Dental Services Preventive Oral Health Education

Oral Health Education

oral health educationPrimary teeth (baby teeth) are just as important to the overall health and well-being of your child as permanent teeth. A healthy mouth - at all ages - is essential for good nutrition, self-esteem, speech development, and maintaining proper space for permanent teeth. In addition, recent research has found a significant correlation between good oral health and learning. (Learn more about oral health and learning.)

One of the most common, and entirely preventable, oral health issue is dental caries (tooth decay), which is caused by an infection of the tooth. Early child caries (ECC) can have devastating consequences for a child's oral and overall health and well being. (Learn more about preventing ECC.) 

There are three primary factors involved in the prevention of tooth decay: (1) oral hygiene (home and professional care), (2) diet and nutrition, and (3) fluoride.

For infants, use a warm, damp washcloth to wipe food debris (dental plaque) from the teeth and gums. Children should not fall asleep with a bottle containing anything other than water. On demand breast-feeding prior to naps or at bedtime should be avoided after the first baby tooth is present. Encourage your child to drink from a cup as he or she approaches 12 months of age.

Brushing

Use a toothbrush with soft bristles and a small strip of fluoride toothpaste. When you brush your teeth, move the brush in small, circular motions to reach food particles that may be under your gum line. Hold the toothbrush at an angle and brush slowly and carefully, covering all areas between teeth and the surface of each tooth. It will take several minutes to thoroughly brush all teeth. Brush up on the lower teeth, down on the upper teeth as well as the outside, inside, and chewing surface of all front and back teeth. Brush the tongue and roof of the mouth.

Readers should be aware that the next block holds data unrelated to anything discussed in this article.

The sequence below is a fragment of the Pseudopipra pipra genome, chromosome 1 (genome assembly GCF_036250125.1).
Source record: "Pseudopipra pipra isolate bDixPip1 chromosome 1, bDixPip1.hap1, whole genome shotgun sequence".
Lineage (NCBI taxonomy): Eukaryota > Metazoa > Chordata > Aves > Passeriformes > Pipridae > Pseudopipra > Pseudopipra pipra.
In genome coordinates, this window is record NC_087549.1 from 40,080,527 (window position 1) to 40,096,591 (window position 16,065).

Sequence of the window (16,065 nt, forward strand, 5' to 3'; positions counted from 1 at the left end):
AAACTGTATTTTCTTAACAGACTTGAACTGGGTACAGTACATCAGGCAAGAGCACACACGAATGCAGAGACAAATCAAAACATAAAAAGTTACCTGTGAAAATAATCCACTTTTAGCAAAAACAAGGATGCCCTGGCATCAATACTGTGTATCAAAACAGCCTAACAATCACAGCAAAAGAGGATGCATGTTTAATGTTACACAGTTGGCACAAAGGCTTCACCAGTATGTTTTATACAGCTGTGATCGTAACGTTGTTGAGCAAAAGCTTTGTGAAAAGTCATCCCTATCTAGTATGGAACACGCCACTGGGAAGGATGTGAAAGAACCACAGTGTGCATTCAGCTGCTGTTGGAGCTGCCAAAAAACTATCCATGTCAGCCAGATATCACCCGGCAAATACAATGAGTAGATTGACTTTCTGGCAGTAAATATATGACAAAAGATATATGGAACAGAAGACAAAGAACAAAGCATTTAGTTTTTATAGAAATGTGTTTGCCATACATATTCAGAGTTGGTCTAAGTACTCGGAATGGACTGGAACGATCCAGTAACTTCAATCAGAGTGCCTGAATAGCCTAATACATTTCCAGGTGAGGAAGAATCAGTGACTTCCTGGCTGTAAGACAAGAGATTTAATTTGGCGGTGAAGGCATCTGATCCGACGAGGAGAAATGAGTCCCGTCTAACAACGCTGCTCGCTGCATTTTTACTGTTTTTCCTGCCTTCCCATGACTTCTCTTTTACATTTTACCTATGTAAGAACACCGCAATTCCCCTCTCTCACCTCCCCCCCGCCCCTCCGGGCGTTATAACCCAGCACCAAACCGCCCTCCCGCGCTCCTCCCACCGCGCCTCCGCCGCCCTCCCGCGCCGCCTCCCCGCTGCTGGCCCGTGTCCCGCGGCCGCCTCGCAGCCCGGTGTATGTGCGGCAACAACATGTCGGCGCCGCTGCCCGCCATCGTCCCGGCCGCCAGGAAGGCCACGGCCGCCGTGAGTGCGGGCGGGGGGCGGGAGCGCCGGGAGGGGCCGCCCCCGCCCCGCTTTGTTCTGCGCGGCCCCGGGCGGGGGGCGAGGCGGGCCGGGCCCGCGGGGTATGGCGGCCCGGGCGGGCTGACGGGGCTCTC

We recommend that children, preteens, and teens brush four times daily to avoid the accumulation of food particles and plaque:

  • In the morning after breakfast
  • After lunch or right after school
  • After dinner
  • At bedtime

Don't forget to replace toothbrushes every three months. Do not swallow toothpaste, and rinse thoroughly with water after brushing.

Flossing

Dental floss should be used to remove food particles and plaque in between teeth where a toothbrush can't reach. To floss properly, pull a small length of floss from the dispenser. Wrap the ends of the floss tightly around your middle fingers. Guide the floss between all teeth to the gum line, pulling out any food particles or plaque. Unwrap clean floss from around your fingers as you go, so that you have used the floss from beginning to end when you finish. Floss behind all of your back teeth.

Floss at night to make sure your teeth are squeaky clean before you go to bed. When you first begin flossing, your gums may bleed a little. If the bleeding does not go away after the first few times, let us know at your next appointment.

Diet and nutrition

A healthy, balanced diet that naturally provides the nutrients your child requires for growth and development is recommended. Contrary to popular belief, nearly all foods can cause tooth decay, not just high sugar content foods like cookies and candy.

The most current diet recommendations for children are for three well balanced meals per day and no more than two snacks per day. Experts agree that frequency of eating is at least as important as what children eat in causing tooth decay.

Community Poll #4

When should a child first see a dentist?

When first tooth erupts - 50%
Around first birthday - 50%
Around three years of age - 0%
When child starts kindergarten - 0%
Not sure - 0%

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